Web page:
thumbnailFigure 3. Recall of PFP, ESG, PSI-BLAST, PSI-BLAST with BLOSUM62 (default), BLOSUM30, and BLOSUM45 scoring matrix for each protein. Score thresholds used for the methods are PFP: 0.5, ESG: 0.35 and PSI-BLAST: 0.01 A, Recall where all the GO annotations for proteins are considered. B, Recall where only the GO annotations labeled as Function 1 or Function 2 for proteins are considered.

When all the GO terms are considered (Figure 3A), PFP showed higher recall than PSI-BLAST for almost all the cases (except for proteins 2 and 4, which are ties). ESG has similar recall of predictions as PSI-BLAST for proteins 14 and 17, slightly higher recall for proteins 6, 12 and 15 than PSI-BLAST (BLOSUM62), and a lower recall than PFP and PSI-BLAST for the rest of the proteins. Recall by PSI-BLAST improved when BLOSUM45 was used. In the head-to-head comparison against PFP, PSI-BLAST with BLOSUM45 showed a higher recall than PFP for eight proteins while PFP had a higher recall in ten cases (there was a tie). PSI-BLAST with BLOSUM30 failed to predict any GO terms above E_value of 0.01 for twelve proteins (Figure 3A). Overall, PFP and PSI-BLAST with BLOSUM45 showed higher recall than the rest of the methods. We see a similar performance pattern for the five methods when we consider only the GO terms belonging to moonlighting function 1 and function 2 of the proteins (Figure 3B). Again PSI-BLAST with BLOSUM45 showed comparable performance to PFP. PSI-BLAST with BLOSUM45 had a higher recall than PFP in seven cases while PFP was higher in ten cases (again there was a tie).

These results indicate that the PFP can find moonlighting GO terms that are missed by regular PSI-BLAST searches for quite a lot of cases. The strength of PFP is its coverage of a large number of sequences, by including weakly similar sequences into consideration for annotation transfer. On the other hand, ESG puts more weight on the consensus sequences that have strong similarity with the query protein among all the sequences that it encounters along multiple iterations. Thus, although ESG provides a higher precision on the predictions among all three methods (Figure 1), it fails to detect the functional variations in a number of cases. These results suggest that the functional diversity of the moonlighting proteins could be captured by taking weakly similar sequences into consideration among a broad range of similar sequences.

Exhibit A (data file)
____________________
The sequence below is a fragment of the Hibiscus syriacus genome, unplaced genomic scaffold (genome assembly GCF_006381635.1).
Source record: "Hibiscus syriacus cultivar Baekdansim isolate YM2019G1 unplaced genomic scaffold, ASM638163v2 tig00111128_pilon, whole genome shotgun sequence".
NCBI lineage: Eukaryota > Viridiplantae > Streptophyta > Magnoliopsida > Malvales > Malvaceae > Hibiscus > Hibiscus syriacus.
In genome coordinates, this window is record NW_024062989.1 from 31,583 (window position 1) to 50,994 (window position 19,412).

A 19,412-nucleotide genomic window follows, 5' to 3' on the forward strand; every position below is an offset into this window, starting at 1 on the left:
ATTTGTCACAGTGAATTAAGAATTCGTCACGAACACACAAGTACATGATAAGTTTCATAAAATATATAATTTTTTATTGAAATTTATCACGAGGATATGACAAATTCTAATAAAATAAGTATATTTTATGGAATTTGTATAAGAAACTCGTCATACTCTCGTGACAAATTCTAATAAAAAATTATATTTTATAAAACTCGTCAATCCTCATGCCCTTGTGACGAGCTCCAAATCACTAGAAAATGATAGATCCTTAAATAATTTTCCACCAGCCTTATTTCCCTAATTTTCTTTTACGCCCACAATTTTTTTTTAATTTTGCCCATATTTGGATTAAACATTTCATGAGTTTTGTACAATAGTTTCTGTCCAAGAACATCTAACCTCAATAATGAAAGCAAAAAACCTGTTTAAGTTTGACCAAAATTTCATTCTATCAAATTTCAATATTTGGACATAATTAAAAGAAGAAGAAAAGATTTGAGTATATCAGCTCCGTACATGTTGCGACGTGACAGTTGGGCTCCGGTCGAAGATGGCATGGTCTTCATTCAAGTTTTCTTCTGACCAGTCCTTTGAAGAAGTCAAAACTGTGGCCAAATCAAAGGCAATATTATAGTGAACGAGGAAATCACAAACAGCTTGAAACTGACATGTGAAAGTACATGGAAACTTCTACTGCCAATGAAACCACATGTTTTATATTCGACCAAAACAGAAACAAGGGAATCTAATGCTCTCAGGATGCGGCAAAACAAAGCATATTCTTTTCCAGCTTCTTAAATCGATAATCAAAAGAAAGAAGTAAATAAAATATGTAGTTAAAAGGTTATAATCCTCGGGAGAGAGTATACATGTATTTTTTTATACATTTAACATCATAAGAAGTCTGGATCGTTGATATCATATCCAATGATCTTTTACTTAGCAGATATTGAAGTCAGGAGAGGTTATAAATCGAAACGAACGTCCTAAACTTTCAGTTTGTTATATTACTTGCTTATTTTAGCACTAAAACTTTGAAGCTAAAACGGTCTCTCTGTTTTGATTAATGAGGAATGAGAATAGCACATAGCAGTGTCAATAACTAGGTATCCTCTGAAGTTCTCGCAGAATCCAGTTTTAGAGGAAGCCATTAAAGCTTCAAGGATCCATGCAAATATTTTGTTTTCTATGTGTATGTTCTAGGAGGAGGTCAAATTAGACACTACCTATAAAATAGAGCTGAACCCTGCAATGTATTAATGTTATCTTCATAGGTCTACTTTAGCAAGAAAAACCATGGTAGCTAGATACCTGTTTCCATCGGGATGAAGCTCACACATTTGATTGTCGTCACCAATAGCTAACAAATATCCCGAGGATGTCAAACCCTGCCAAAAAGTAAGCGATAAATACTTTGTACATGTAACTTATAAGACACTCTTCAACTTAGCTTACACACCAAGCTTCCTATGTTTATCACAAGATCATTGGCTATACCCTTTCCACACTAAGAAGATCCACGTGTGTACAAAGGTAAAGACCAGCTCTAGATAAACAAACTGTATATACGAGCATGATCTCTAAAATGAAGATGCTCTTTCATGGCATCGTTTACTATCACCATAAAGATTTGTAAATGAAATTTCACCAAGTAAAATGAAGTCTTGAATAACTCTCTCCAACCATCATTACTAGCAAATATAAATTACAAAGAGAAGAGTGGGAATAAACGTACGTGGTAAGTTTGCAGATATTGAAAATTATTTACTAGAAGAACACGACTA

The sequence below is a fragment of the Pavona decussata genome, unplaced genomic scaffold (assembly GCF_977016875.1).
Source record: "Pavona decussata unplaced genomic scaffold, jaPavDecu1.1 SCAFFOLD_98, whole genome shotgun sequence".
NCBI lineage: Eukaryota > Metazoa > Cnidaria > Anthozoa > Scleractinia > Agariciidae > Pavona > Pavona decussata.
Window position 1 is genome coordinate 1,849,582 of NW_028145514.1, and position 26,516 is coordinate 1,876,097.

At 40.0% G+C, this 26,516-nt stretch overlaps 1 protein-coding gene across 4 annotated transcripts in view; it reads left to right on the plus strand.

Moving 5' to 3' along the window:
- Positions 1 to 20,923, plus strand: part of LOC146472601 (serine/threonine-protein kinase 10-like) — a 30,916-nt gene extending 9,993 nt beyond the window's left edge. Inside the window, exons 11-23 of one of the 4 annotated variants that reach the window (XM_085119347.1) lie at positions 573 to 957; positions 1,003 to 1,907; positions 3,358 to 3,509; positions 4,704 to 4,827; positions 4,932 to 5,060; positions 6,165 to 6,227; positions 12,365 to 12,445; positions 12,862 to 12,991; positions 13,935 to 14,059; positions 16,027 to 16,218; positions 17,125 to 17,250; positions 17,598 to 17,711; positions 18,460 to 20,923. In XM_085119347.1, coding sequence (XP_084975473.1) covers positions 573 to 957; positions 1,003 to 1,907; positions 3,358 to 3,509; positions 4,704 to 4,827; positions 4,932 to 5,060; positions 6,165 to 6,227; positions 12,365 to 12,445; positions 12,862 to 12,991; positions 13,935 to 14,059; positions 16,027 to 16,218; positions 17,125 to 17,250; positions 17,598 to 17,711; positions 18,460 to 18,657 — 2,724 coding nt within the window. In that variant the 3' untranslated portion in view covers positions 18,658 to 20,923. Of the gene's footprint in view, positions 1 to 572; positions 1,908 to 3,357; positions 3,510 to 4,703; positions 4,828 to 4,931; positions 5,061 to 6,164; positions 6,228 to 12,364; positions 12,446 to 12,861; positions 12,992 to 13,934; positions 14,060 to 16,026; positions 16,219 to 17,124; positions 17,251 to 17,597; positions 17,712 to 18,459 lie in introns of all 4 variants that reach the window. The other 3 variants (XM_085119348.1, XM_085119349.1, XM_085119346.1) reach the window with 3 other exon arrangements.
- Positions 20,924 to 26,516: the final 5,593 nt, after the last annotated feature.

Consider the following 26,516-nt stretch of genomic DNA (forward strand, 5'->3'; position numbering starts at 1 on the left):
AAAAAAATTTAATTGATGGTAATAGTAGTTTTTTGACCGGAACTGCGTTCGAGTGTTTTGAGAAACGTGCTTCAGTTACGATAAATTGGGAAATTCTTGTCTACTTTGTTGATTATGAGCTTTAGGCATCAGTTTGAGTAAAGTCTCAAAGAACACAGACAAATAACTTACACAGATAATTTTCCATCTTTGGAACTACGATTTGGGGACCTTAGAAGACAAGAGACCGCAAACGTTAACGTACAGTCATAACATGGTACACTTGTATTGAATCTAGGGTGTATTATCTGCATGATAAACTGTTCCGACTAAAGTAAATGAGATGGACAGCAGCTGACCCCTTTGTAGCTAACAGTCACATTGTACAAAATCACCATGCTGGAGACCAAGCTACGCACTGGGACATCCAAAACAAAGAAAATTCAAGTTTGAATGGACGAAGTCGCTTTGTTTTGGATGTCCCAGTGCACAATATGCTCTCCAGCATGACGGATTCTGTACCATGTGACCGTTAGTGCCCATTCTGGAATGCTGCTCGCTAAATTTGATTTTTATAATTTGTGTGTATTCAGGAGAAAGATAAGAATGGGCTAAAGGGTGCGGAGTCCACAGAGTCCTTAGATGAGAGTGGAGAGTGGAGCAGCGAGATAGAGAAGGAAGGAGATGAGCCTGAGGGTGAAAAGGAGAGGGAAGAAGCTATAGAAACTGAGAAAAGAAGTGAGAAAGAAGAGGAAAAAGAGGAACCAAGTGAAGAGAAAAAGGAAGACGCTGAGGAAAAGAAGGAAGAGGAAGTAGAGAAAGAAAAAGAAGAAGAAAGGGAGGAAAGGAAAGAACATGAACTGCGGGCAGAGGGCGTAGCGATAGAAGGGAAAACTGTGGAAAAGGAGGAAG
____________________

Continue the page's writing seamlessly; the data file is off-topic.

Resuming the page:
Conclusion

The identification of moonlighting functions of a protein is important for automatic function predictions. We have analyzed the performances of PFP, ESG, and PSI-BLAST in predicting the functional diversity of moonlighting proteins. PFP shows overall better performance in predicting diverse moonlighting functions as compared with PSI-BLAST and ESG. Recall by PSI-BLAST greatly improved when BLOSUM45 was used instead of BLOSUM62. This analysis indicates that considering weakly similar sequences in prediction enhances the performance of sequence based AFP methods in predicting functional diversity of moonlighting proteins.

Competing interests

The authors declare that they have no competing interests.

Authors' contributions

IKK did the experiment and drafted the manuscript. MC has developed ESG and helped in doing the experiment. CR has participated in classifying GO terms of the moonlighting proteins. DK conceived the study and participated in its design and coordination, as well as drafting and finalizing the manuscript. All authors read and approved the final manuscript.

Acknowledgements

This work was supported by the National Institute of General Medical Sciences of the National Institutes of Health (R01GM075004, R01GM097528) and the National Science Foundation (EF0850009, IIS0915801, IOS1127027) and National Research Foundation of Korea Grant (NRF-2011-220-C00004). MC is supported by Bilsland Dissertation fellowship at Purdue University.

This article has been published as part of BMC Proceedings Volume 6 Supplement 7, 2012: Proceedings from the Great Lakes Bioinformatics Conference 2012. The full contents of the supplement are available online at http://www.biomedcentral.com/bmcproc/supplements/6/S7.